An MVP concept and why you need it
Many corporations today only a few years ago started their business with MVP. The only MVP allows you to take a look in a very short period how your business will move. By this way, you can notice at the first reaction of the target audience, see all the shortcomings, and exactly decide how to proceed further: develop the idea and invest in or completely modify it in an absolutely different product.
Imagine you have a business idea and it seems very good and feasible. No rush to order full cycle development with tremendous investments and the same uncertainty. Test your business hypothesis with an MVP.
An MVP, or a minimum viable product, is a product that includes only few core features of the conceived full-service product. But in the same an MVP works and can be used by early customers. If we are talking about software, it can be a website, a landing page, an application which is far from full-service but can be a basis for further product development and a tool to validate business ideas. MVP answers the crucial question: Do customers need your product?
Aims of MVP development are the following:
- testing of hypotheses about the product with minimal costs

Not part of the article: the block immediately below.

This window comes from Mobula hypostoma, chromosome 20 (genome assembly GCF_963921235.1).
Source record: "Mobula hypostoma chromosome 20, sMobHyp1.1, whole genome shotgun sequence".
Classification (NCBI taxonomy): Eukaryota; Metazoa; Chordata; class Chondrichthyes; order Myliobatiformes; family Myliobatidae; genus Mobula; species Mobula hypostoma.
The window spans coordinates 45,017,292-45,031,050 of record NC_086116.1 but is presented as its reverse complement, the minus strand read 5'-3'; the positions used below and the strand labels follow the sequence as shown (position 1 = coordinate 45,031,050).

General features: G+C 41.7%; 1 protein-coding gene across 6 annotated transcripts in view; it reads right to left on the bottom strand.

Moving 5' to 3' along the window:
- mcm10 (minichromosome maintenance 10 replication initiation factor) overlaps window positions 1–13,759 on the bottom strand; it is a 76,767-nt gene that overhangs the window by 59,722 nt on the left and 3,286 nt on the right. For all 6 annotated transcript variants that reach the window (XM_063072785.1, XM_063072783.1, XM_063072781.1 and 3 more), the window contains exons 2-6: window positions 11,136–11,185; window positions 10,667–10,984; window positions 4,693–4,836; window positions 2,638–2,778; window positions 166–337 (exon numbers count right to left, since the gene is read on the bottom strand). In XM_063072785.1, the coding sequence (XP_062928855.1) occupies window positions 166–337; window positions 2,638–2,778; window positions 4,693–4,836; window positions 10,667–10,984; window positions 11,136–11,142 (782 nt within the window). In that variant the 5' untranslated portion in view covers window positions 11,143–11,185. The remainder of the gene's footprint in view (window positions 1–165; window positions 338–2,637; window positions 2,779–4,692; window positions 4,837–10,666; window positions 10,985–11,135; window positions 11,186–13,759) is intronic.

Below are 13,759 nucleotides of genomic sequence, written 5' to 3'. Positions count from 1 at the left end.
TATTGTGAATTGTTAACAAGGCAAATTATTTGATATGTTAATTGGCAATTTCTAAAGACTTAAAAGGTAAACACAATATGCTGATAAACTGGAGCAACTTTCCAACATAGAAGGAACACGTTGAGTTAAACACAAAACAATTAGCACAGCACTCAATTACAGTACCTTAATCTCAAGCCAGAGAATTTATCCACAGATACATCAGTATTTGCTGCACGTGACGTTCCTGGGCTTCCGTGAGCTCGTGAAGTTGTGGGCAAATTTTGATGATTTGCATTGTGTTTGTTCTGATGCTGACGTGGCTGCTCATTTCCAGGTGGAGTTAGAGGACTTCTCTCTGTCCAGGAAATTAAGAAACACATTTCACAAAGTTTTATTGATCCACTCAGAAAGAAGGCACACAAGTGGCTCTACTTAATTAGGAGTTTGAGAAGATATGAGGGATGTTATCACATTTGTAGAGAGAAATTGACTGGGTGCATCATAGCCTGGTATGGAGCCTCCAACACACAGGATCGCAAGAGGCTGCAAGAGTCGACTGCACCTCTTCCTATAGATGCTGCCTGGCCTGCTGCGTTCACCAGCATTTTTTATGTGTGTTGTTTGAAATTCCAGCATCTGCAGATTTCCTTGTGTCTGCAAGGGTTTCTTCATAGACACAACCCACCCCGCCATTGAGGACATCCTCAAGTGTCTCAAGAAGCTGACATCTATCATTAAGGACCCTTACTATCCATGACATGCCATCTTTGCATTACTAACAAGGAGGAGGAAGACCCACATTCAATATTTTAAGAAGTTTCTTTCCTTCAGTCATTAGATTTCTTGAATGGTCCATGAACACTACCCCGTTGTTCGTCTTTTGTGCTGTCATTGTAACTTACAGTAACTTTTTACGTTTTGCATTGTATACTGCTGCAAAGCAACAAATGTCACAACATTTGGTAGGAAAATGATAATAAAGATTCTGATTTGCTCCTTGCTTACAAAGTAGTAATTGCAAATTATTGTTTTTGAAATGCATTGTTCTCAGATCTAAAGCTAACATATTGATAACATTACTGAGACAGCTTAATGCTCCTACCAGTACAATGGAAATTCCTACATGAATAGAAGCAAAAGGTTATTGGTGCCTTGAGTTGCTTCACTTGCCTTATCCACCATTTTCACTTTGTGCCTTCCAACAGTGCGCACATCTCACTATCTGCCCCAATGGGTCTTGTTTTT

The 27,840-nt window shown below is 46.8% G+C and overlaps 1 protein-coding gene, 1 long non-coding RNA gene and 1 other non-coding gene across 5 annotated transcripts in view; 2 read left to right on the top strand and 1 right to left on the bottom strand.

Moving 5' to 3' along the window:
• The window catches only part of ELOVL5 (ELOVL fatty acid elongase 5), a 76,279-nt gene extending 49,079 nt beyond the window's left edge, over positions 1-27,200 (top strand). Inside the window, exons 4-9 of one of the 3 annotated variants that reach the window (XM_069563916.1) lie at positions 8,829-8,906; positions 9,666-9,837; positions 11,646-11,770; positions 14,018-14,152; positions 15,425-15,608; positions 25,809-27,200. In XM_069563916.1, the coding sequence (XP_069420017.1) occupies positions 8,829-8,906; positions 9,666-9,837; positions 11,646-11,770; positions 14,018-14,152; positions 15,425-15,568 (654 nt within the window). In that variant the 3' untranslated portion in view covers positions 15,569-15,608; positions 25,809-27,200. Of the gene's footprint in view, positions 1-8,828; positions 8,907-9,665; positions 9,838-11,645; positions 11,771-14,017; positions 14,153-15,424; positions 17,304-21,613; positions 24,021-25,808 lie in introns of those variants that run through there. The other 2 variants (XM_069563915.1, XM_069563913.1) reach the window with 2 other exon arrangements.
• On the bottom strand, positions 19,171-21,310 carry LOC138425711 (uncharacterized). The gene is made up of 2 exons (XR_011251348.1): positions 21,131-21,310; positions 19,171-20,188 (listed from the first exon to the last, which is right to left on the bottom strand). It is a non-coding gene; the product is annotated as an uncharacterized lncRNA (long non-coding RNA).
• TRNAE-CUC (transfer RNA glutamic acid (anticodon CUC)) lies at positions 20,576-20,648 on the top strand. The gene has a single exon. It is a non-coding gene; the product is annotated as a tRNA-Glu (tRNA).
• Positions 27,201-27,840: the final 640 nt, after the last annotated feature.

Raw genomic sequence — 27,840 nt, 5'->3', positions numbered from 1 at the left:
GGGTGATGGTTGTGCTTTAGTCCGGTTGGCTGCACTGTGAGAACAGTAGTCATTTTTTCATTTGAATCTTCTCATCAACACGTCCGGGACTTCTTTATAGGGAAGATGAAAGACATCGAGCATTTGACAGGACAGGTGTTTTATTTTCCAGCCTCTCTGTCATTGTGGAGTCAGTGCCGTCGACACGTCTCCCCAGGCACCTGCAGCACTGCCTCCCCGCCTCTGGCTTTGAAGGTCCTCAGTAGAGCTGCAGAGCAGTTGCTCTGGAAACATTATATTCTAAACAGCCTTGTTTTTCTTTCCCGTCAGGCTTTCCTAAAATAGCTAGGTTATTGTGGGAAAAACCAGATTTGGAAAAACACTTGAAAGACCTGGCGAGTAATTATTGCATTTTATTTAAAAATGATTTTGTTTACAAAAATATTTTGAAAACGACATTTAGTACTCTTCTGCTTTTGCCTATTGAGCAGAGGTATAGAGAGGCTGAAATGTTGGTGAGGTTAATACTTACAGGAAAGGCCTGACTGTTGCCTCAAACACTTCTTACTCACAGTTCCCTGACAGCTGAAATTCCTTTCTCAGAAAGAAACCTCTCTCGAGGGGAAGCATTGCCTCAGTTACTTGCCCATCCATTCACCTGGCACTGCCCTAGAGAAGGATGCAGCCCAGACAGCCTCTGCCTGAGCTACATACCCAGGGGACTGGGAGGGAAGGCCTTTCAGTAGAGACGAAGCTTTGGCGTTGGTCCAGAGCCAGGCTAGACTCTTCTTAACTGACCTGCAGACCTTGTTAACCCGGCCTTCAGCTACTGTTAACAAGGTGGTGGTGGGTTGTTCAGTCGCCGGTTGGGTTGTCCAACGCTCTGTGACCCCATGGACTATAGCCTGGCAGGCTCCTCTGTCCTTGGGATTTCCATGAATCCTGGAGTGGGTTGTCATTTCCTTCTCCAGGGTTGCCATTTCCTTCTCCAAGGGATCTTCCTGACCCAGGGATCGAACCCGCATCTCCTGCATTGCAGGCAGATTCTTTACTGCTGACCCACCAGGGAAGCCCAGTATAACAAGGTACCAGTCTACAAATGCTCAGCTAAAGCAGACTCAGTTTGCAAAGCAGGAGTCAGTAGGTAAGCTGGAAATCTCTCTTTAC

- getting quick feedback needed for further decision making
- time saving on development
- quick product launch to early customers and gaining first brand evangelists
An MVP is a perfect tool providing it is understood and developed correctly. The success of the MVP development depends on a startup even more than on a development team. Proper preparation is needed to get the maximum effect of an MVP.
MVP is not a rough draft, it is a serious product requiring thorough preparation. Its mission is to present and sell product’s value proposition to customers.
- serve at least one specific audience
- address at least one key problem
- have a well-designed UX
- easy to build and launch quickly
MVP in process
Let’s talk about how a startup should prepare for creating effective MVP.